AMPHIBIOUS CLOSE AIR SUPPORT - Navy League of Australia

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AMPHIBIOUS CLOSE AIR SUPPORT - Navy League of Australia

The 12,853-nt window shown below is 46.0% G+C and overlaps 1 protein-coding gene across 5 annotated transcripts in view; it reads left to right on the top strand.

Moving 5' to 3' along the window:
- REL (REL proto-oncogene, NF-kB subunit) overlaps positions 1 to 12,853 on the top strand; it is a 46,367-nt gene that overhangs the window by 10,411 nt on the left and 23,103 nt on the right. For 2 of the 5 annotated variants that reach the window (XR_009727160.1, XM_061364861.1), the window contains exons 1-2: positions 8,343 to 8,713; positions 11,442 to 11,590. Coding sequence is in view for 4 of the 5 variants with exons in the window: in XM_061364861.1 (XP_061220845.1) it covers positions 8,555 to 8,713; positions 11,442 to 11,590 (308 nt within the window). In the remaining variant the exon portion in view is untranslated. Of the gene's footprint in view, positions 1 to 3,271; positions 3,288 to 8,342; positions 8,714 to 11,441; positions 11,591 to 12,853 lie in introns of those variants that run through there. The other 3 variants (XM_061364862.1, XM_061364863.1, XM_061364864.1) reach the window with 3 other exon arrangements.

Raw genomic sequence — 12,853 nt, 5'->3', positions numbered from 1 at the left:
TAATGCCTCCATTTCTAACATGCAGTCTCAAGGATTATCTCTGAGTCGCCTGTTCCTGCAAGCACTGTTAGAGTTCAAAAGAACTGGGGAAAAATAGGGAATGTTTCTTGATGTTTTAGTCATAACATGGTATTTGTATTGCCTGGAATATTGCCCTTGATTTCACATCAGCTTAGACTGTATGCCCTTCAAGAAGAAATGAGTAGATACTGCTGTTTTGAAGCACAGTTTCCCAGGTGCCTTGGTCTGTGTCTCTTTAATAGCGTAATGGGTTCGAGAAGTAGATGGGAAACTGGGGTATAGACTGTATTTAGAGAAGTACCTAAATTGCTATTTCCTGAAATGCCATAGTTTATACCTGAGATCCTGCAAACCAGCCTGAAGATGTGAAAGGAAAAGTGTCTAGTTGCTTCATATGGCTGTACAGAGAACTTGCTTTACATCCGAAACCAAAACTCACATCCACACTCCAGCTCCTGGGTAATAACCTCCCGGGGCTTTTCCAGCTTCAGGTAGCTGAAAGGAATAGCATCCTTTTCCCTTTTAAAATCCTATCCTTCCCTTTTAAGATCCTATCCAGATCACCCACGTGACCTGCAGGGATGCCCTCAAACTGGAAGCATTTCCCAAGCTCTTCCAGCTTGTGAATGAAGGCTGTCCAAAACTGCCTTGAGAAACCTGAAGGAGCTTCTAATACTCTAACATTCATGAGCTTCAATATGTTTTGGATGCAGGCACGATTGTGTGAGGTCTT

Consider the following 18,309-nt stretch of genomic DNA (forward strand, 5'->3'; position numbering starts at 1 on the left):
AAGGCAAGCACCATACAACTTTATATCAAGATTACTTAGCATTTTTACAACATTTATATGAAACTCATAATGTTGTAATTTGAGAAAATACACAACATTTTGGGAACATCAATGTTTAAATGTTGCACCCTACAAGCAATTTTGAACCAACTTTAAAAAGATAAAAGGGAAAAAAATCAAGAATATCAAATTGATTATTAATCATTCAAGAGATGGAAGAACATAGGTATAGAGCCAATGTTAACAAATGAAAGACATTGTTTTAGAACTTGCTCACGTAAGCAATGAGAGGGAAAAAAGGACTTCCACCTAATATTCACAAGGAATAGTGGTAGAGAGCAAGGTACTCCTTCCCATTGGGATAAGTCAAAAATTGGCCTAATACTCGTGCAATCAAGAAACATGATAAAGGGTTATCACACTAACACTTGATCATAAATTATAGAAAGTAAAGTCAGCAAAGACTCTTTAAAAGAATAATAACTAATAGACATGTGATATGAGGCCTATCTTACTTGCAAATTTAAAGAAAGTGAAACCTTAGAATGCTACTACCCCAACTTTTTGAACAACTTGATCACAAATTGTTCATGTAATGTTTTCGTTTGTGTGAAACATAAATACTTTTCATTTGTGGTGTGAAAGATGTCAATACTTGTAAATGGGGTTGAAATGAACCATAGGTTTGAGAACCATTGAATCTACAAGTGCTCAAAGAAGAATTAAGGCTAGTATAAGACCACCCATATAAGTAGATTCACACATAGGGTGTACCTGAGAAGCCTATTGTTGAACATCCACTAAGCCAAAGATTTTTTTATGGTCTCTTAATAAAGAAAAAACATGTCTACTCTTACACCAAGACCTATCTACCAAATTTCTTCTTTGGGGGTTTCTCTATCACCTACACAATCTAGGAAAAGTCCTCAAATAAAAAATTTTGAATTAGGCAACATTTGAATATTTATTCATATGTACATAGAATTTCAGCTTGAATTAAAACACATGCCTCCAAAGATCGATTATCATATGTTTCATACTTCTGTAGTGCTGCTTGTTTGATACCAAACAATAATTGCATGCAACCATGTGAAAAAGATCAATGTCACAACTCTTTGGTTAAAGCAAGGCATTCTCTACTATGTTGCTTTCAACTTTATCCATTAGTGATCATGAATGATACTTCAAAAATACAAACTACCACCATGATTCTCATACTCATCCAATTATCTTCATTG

THE PRESIDENT’S PAGEMr Graham HarrisThe Australian election has just concluded. At the time of writingthis page it is not yet clear which party, or combination of parties,will form government.While the outcome of the election is yet to become clear there aresome things that may be drawn from the campaign which precededthe vote. Remarkably, during the whole election campaign almostnothing was said about foreign affairs or defence. There may havebeen some discussion on the periphery but in truth there was no realdebate on foreign affairs or defence issues at all.It may not be unfair to say that the nearest foreign relations came tobeing involved in the election contest concerned our relations withEast Timor and Nauru. In reality this had more to do with asylumseekers, boat people and perhaps, the broader immigration issue.Similarly, defence really only appeared when the Prime Minister andone of her back-benchers visited a patrol boat (asylum seekers, boatpeople and immigration again) and when the Prime Minister andOpposition Leader acknowledged losses of life in Afghanistan.Readers of a magazine such as THE NAVY may have preferred tohear something more substantial from the parties as to their views ondefence and in particular maritime defence.May I put forward a positive interpretation on all this? It is my viewthat, apart from the manner in which the election campaign wasconducted, the reason for the lack of debate on defence issues wasbecause the major parties are largely in agreement.Look at what has happened over the last three or four years. When theRudd government came into office it was questioning the purchase ofSuper Hornets for the Air Force. After examination it confirmed thepurchase. A similar evolution took place with the consideration of theF-35 Joint Strike Fighter. The Defence White Paper stated the Ruddgovernment`s intention to acquire 100 of the strike fighters. It hassubsequently placed an initial order for the Joint Strike Fighter.So far as Navy is concerned, the building programme begun underthe Howard government was taken forward and expanded bythe Rudd government. The Defence White Paper added to the AirWarfare Destroyers and large amphibious ships a programme whichincludes frigates, a large strategic sealift ship, heavy landing craft, 20Offshore Combatant Vessels, helicopters and 12 submarines. Noneof this seems to be in issue between the Labor Party and the LiberalNational Coalition.The White Paper rejected nuclear propulsion for the new submarines.It is well known that the Navy League believes that nuclear propulsionshould at least be considered for the submarines. Even this, however,seems not to be an issue in the political arena. At least, not yet.It is not just the Chiefs of Navy, Army and Air Force who agree on aMaritime Strategy. So too do the major political parties.The absence of debate on defence issues may not be all bad. If itdoes indeed mean that the major parties are of one mind on thesematters, the lack of any discussion during the campaign may provethe old adage - silence is golden.One possible outcome from the election is some form of Labor - Greenalliance. This may affect foreign affairs and defence policy. However,even if, for example, this led to an early withdrawal from Afghanistan,this should not alter either the present Maritime Strategy or the navalbuilding programme.A Labor - Green alliance would, no doubt, be opposed to nuclearpropulsion for the submarines.NAVY WEEK 2010VICTORIAThe Victoria Division, with the supportof the Royal Yacht Club of Victoria(RYCV), will hold the30th Annual Navy League Week“Geoffrey Evans Trophy” Yacht RaceonSaturday 23rd Octoberat the RYCV for a 1400 start.RAN personnel from HMAS CERBERUSwill be hosted on RYCV yachts forthis Navy Week race and the TrophyPresentation will be undertaken bya Senior Naval Officer at theconclusion of the race.Additionally awards will be madeby the Navy league to the firstyacht across the line carrying RANpersonnel and to the RAN personnelon that yacht.All RAN personnel attending arehosted by the Navy League for thetraditional RYCV “after race” BBQ.CENTENARY CELEBRATIONNavy League of Australia VictoriaThe Victoria Division will celebrate theCentenary of the arrival of the first two warshipsHMAS YARRA ~ HMAS PARRAMATTAacquired since Federation.Melbourne, then Australia’s Capital City, turned out in styleto welcome them on 10th December 1910.A luncheon celebration will be held atThe Mercure HotelSpring Street, MelbourneFriday 10th December 2010Limited edition First Day Covers and a range of Post Cardsdisplaying specially designed label stamps including Australia Post’sCancellation Stamp will be available to those who pre-order.For details of bookings and orders visit the Victoria Division’s website atwww.netspace.net.au/~navyleag)All are welcome to join in the celebration of the early daysof Australia’s Navy, the Commonwealth Naval Force (CNF),renamed Royal Australian Navy (RAN) in July 1911.04 THE NAVY VOL. 72 NO. 4

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